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What does ‘Farm to Face’ mean in the beauty industry?

A common trend within the food industry was the movement to reconnect people with the land by offering farm fresh food right at your table. Using only locally-sourced ingredients, it took away the mass production and processed foods from restaurants. The beauty industry is now adapting to this ‘farm to table’ concept offering a similar philosophy, ‘farm to face’. I first noticed the increasing use of this claim towards the end of 2022 and wanted to take a deeper look at how this trend is developing within the UK beauty industry.

There is no standard definition for ‘farm-to-face’ cosmetics; however, skincare brands who make this claim prioritise sourcing handpicked, cold-pressed and locally sourced ingredients. Some brands will even have strong stipulations for raw material suppliers on where the ingredients originate and how they are produced if they need to outsource. A clear protocol with simplicity and transparency is what consumers look for when deciding whether to purchase these types of products.

It seems, the idea is to know precisely what is in the bottle while potentially saving money on receiving ingredients from far-off places. This means more naturally-derived ingredients, produced in smaller batches, to support local farmers striving to be more sustainable.

Types of Claims

When I researched what is already available in the UK, I found there are a variety of ways that brands choose to make ‘farm-to-face’ claims.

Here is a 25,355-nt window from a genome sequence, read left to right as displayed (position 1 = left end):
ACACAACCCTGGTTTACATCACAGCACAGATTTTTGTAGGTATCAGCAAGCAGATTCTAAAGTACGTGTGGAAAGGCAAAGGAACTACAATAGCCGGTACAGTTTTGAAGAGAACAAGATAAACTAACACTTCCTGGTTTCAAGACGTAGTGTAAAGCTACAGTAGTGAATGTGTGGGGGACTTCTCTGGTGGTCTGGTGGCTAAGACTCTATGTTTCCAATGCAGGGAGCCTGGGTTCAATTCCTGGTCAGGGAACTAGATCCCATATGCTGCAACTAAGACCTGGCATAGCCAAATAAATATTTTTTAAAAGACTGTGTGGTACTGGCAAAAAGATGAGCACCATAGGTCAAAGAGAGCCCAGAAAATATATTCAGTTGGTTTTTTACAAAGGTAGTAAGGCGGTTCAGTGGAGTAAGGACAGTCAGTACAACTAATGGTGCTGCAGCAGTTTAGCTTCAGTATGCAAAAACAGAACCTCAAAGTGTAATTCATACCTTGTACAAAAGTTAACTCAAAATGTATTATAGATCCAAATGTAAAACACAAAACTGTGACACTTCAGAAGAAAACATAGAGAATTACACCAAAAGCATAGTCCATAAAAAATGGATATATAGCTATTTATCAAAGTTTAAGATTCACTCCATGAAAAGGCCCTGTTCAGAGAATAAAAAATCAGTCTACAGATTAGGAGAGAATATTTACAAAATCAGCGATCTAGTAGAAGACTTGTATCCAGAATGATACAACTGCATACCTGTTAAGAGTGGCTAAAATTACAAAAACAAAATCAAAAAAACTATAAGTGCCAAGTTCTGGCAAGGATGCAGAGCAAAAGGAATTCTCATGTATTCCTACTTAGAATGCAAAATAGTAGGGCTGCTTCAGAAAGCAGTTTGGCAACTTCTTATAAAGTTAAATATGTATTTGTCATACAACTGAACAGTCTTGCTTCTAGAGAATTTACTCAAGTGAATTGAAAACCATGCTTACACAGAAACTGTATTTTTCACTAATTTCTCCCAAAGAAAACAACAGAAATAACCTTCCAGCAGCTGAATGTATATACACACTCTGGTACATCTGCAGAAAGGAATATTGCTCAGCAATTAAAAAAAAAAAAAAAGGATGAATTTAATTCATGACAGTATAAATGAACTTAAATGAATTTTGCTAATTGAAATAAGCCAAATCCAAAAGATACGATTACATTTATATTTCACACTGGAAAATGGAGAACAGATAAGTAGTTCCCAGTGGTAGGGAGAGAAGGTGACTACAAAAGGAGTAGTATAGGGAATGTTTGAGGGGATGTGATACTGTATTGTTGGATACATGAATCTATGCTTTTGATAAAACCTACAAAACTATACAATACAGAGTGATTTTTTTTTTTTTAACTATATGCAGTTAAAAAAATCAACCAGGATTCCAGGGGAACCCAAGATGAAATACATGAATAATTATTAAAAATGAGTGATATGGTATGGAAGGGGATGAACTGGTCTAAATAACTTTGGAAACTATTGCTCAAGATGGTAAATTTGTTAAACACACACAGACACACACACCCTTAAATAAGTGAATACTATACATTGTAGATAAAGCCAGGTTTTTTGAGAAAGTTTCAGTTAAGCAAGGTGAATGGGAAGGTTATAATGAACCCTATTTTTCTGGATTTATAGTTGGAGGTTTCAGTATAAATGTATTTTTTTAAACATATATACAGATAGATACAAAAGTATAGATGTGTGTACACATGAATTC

Level 1: Sourcing Philosophy

The generic way is to have a farm-to-face philosophy where the brand uses farm-sourced ingredients to cultivate conscious beauty.

Level 2: Own brand small farm

Small batches using home-grown botanicals are produced from the brand’s own small farm where they process and package on site using methods of distillation, cold press, fermentation and other physical processes to extract the most potent naturally-derived ingredients.

Level 3: Own brand large scale farming

Brands will produce each product on their farm, or in their own nearby factory, where the foundation ingredients are grown and harvested. Their goal is to make ‘farm fresh’ products with naturally-derived botanicals. This ensures total traceability of the formulas so consumers can learn exactly how their product was made from start to finish whilst keeping the environmental impact of transporting materials to a minimum.


Like any claim, whether ‘green’ or efficacy based, it is essential to have an abundance of data to substantiate claims made in relation to cosmetics. The key principles of advertising regulation is that the claims or marketing materials should not mislead the average consumer. Therefore, when considering compliance of a claim the regulator will always try to assess what the average consumer expects from a claim - the more broad and vague the claim is the more difficult it is for brands to ensure compliance. As the farm-to-face trend is small and perhaps less understood by the consumer, it is especially important to be clear and, of course, to provide relevant evidence to qualify the claim so that authorities and consumers alike can plainly understand this type of claim. The UK Competition and Markets Authority (CMA) are carrying out a review this year of green claims on household essentials including personal care products and we can see that there is scope with the ‘farm to face’ claim to be caught under their radar if the brand is not adhering to the Green Claims Code.

Written by Ember Bryant

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